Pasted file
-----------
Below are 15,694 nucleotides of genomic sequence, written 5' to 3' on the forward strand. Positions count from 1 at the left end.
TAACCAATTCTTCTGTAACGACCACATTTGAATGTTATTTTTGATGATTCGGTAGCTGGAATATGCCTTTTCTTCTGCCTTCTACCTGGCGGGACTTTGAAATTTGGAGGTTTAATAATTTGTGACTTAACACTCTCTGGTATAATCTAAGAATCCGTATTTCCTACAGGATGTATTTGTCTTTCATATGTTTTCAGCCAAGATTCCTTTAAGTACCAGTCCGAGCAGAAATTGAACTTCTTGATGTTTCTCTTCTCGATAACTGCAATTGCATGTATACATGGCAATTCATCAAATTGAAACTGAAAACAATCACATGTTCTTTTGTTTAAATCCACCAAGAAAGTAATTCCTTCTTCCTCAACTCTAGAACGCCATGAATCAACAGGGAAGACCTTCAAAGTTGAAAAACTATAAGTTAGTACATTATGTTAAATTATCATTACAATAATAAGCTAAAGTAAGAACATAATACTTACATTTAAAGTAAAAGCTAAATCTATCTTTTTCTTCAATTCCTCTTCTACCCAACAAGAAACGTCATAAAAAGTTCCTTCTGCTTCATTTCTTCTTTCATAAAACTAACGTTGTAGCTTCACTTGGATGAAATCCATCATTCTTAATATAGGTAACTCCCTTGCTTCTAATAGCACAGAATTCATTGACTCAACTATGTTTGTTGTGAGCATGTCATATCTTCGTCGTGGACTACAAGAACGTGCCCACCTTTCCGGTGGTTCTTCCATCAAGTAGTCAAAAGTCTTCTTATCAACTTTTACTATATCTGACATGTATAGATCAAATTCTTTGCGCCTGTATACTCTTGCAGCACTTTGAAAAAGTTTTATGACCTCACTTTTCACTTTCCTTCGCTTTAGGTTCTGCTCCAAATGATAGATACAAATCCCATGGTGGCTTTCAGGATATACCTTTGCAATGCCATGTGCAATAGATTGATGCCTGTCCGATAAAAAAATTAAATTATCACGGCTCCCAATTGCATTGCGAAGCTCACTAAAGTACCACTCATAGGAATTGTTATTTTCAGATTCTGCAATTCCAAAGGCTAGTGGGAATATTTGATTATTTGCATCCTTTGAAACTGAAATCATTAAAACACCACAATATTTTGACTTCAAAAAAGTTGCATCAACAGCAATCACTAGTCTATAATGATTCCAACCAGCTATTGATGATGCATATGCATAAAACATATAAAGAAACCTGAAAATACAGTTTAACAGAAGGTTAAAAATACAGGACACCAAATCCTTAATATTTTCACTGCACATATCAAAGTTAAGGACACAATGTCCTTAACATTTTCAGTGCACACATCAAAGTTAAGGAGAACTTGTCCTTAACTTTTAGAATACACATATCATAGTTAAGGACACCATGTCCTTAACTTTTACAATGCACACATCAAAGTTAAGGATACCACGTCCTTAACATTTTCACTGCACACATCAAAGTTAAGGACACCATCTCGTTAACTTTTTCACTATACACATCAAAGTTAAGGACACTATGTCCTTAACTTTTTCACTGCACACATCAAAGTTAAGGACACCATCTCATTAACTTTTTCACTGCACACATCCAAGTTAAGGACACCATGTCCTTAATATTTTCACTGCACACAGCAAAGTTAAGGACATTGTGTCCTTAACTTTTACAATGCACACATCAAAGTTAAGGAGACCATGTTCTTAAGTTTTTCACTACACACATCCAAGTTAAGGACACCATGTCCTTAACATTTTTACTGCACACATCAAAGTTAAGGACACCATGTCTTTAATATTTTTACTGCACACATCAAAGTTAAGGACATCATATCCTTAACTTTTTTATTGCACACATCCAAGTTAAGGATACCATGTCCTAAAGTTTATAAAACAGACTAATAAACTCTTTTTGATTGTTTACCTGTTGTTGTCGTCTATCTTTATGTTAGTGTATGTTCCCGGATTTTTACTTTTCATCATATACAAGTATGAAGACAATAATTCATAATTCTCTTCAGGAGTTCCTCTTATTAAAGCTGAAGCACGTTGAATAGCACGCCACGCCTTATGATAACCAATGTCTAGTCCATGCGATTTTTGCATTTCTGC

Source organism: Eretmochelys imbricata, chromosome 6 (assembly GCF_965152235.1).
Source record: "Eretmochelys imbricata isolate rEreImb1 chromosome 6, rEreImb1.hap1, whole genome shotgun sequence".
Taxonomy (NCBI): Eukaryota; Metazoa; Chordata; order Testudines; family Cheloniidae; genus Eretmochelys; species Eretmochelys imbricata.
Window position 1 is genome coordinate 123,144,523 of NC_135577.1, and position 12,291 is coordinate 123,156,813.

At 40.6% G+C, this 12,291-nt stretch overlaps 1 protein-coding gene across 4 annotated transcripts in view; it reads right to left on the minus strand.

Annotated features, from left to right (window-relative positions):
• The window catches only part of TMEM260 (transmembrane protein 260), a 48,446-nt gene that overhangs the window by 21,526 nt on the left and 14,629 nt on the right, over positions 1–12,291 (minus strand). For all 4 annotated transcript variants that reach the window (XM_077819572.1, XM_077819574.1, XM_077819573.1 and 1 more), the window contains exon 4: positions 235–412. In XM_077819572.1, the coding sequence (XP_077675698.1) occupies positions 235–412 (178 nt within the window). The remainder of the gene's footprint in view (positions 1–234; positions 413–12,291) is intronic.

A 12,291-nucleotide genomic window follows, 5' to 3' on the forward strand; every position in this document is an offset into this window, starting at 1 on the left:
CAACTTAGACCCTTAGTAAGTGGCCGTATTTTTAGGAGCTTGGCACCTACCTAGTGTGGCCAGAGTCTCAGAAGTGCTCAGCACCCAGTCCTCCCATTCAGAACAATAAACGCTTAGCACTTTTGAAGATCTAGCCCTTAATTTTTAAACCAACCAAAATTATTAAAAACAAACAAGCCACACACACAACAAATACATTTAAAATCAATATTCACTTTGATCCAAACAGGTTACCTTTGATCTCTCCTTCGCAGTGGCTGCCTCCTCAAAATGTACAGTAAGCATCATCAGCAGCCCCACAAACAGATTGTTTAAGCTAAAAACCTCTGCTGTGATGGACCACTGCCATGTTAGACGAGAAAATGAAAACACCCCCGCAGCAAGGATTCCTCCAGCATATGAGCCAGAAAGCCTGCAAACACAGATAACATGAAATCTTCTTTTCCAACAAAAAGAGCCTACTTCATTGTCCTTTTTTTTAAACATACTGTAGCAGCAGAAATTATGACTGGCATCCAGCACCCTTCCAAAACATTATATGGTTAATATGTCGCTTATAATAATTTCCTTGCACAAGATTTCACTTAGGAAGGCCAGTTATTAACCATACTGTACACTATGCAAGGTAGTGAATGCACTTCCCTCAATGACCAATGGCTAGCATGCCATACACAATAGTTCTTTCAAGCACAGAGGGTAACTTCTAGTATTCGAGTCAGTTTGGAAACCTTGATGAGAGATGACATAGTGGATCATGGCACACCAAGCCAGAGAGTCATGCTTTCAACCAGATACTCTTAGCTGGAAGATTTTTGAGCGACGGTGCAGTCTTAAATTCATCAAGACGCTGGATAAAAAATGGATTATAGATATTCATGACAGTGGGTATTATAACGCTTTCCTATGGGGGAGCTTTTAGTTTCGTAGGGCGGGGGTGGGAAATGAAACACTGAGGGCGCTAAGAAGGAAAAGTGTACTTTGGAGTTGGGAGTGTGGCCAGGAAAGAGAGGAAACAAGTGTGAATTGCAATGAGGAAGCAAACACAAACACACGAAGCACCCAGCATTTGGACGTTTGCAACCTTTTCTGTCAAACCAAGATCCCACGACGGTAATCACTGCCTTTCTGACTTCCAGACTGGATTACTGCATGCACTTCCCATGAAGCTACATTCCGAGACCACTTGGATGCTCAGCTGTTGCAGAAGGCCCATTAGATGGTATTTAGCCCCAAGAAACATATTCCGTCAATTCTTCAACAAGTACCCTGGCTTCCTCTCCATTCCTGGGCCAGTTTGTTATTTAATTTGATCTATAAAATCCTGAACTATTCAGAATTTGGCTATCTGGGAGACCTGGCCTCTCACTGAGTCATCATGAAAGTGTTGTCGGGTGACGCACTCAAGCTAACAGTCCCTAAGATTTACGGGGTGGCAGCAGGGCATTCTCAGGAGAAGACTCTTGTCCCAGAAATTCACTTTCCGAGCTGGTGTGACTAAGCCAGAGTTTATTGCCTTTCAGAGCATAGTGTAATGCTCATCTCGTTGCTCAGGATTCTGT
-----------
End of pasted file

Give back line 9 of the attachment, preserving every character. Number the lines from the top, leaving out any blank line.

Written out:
• The window catches only part of TMEM260 (transmembrane protein 260), a 48,446-nt gene that overhangs the window by 21,526 nt on the left and 14,629 nt on the right, over positions 1–12,291 (minus strand). For all 4 annotated transcript variants that reach the window (XM_077819572.1, XM_077819574.1, XM_077819573.1 and 1 more), the window contains exon 4: positions 235–412. In XM_077819572.1, the coding sequence (XP_077675698.1) occupies positions 235–412 (178 nt within the window). The remainder of the gene's footprint in view (positions 1–234; positions 413–12,291) is intronic.